Bravo to the weekend warriors out there! Before-and-after photos of our BoatUS members’ inspirational boat-restoration projects.
One of the best things about BoatUS Members is the diversity of boats you take on the water. Powerboats, sailboats, big boats, little boats, just about everything from a dinghy to a superyacht. If it floats, it’s a good bet that one of you is floating on it. The common element is a love for the water, and in a lot of cases, an inability to stop tinkering with your vessel.
When we asked you to send in pictures of your projects, we were bowled over by the amount of work that went into them. Whether it’s a keel-up rebuild or a coat of paint, every boat needs a little something to call it done, to make it yours, to get it ready. Here’s a salute to the weekend warriors, the off-duty pros, and the backyard mechanics out there.
After a labor-of-love restoration, I wanted to share some photos of my 1959 Crestliner Jetstreak. When I got it, it had a nice paint job and plywood transom, but it was an empty shell. I made the windshield myself out of one-eighth-inch-thick Lexan, rerigged the rope and pulley steering system, and installed seats, lights, a pump, vintage gauge, and controls.
— Brian Thomason, Newport, NC
On first sight of this 1992 Riviera 33 Flybridge, it was engine parts and rust, inside and out (including the brightwork and cockpit decks). Within nine weeks, Relentless had a total makeover — new lighting, finishes, custom seating and upholstery, modern lights, and electronics — and set out for her maiden voyage to Catalina Island.
— Alex Mitchell, Dana Point, CA
I’ve wanted to update my 1996 Carver 300 for some time. Most of the interior is teak, so I chose cherry to complement it and replaced the white formica cabinets. I settled on an Internet company called Raw Doors and received the entire order, including cherry cabinet doors and self-stick veneer, in about two weeks. Stained and finished, with the addition of rolltop doors and an LED lighting strip, they were stunning when completed.
— Tom Durant, Ypsilanti, MI
In March of 2012, my wife Jan and I purchased this 1992 14 x 67-foot Sumerset houseboat we found sitting on blocks in a broker’s yard near Lake Lanier in Georgia. Our first job was to clean out all the old furniture and knick-knacks left by the previous owner. We ordered all new black canvas and had the boat re-striped in black and gray. Jan took on the huge task of repainting the ceiling and all the walls and doors, while I resurfaced all the galley, bath, bedroom, and bar cabinets throughout the boat. New carpet and floor coverings went down throughout the interior, and vanities and fittings in the head were replaced. We never gave this boat a name — we couldn’t agree on one! We didn’t always agree on the other decisions made throughout the makeover, either, but compromising finally got it done.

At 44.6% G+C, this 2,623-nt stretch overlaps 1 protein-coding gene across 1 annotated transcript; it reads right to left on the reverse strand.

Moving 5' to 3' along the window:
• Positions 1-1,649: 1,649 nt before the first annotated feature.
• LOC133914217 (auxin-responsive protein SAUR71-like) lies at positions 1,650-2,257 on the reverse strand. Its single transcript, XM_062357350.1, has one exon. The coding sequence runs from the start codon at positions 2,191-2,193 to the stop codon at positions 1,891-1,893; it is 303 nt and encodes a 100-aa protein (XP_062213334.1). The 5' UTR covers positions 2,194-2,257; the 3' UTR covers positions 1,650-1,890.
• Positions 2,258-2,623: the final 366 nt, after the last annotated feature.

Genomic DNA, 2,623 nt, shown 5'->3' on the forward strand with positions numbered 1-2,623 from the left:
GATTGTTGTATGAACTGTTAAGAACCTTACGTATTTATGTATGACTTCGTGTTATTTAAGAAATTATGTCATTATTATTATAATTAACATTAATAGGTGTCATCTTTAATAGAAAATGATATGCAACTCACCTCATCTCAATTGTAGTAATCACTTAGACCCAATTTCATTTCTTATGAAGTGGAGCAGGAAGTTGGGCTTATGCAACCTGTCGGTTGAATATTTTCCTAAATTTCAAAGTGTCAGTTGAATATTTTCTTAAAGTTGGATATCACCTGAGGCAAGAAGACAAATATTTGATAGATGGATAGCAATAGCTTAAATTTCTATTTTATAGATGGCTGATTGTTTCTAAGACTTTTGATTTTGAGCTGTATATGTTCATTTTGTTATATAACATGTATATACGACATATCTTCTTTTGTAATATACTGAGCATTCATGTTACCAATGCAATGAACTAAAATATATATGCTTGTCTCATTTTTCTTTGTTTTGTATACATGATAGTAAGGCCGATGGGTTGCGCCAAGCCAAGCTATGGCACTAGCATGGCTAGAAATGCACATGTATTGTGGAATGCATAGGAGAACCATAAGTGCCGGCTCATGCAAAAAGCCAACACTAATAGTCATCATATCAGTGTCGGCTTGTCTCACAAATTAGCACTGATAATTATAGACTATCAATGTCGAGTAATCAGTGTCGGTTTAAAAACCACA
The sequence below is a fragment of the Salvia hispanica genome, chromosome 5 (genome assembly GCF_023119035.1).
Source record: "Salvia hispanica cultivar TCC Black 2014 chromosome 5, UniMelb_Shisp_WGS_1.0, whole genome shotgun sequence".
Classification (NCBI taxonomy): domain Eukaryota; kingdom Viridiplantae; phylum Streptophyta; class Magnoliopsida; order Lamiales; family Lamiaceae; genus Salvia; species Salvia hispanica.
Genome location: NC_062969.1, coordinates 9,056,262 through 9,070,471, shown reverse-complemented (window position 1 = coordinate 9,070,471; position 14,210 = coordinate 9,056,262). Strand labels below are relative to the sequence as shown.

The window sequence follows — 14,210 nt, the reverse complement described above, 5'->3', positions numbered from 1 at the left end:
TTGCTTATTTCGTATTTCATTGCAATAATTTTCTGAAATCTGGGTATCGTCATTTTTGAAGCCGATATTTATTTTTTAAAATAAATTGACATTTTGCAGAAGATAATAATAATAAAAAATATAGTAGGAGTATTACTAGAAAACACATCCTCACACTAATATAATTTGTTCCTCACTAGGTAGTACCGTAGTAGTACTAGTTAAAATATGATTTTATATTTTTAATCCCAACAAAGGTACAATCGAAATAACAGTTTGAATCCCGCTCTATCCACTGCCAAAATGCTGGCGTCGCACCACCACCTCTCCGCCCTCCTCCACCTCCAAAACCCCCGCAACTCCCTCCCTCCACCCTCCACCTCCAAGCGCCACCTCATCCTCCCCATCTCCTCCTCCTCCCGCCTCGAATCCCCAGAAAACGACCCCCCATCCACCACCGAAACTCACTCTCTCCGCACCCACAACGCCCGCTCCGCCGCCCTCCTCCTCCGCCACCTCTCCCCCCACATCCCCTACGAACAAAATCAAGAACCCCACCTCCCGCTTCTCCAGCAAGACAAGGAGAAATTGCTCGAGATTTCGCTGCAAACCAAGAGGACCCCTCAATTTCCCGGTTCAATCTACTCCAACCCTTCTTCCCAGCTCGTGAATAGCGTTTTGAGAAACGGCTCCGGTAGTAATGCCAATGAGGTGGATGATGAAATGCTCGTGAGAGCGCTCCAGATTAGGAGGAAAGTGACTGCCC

— Monte Pix, Atlanta, GA
Lite ‘Em Up
My boat shows two of my hobbies. One is boating, obviously, and the other is setting up and shooting off firework shows.
The project started off as just a simple paint job to make my 1987 Baja Sport 240 look better. It was supposed to have only one image of fireworks on the side of the boat near the stern. My good friend who painted the boat said he wasn’t satisfied with just one, so he kept going!
— Gene Wilson, Lake Anna, VA
We wanted to share photos of the renovation of our Carl Alberg designed 1965 Pearson Ariel named Seahorse. This truly was a remarkable transformation of a great classic 26-footer. We enjoyed sailing and racing Seahorse for many years after the renovation. We hope other BoatUS Magazine readers will be inspired to resurrect a “good ol’ boat” like we did.
— Phil & Annette Young, Baltimore, MD
The condition of my Cape Dory 25 when I got it was appalling. The years had been especially hard on all of the exterior teak and horizontal gelcoat surfaces due to the brutal Florida sunshine. There was some crazing and cracking of the gelcoat, and all of the exterior teak had weathered black and was deeply grained. In the “after” picture, I had painted the deck, and fabricated and installed handrails. The coamings, companionway framing, drop boards, slider rails, and eyebrows are all done and installed.
— Stan Freihofer, Southwest Ranches, FL
I love a good project. Although it’s still a work in progress, I have come a long way. I bought my 1985 Pilgrim after it washed ashore in Port Arthur, Texas, during Hurricane Ike and have been working on it ever since. We were fiberglass newbies. We actually made a mold of the starboard side and turned it upside down and used it on the port side. I would have loved to name the boat Toot or Scruffy, but my wife wouldn’t hear of it.
— John Allsion, Kemah, TX
I bought my 48-foot DeFever in 2012, renamed her Nomad, and undertook a few upgrades. As a retired scientist I was able to do all the work myself. The upgrades turned out quite well and gave a new life to this 32-year-old boat.
I upgraded the electrical panel, and four solar panels atop the flybridge now provide 100 percent of my anchored-out power needs during the summer months. The salon upgrades consisted of cutting out the center column to open up the space and pretty much gutting the galley. In the engine room, I lowered the floors so I could stand up and added some digital instrumentation to the Ford Lehman 120s, a generator, a Halon-based automatic firefighting system.
— John Witzel, “Currently in the Bahamas”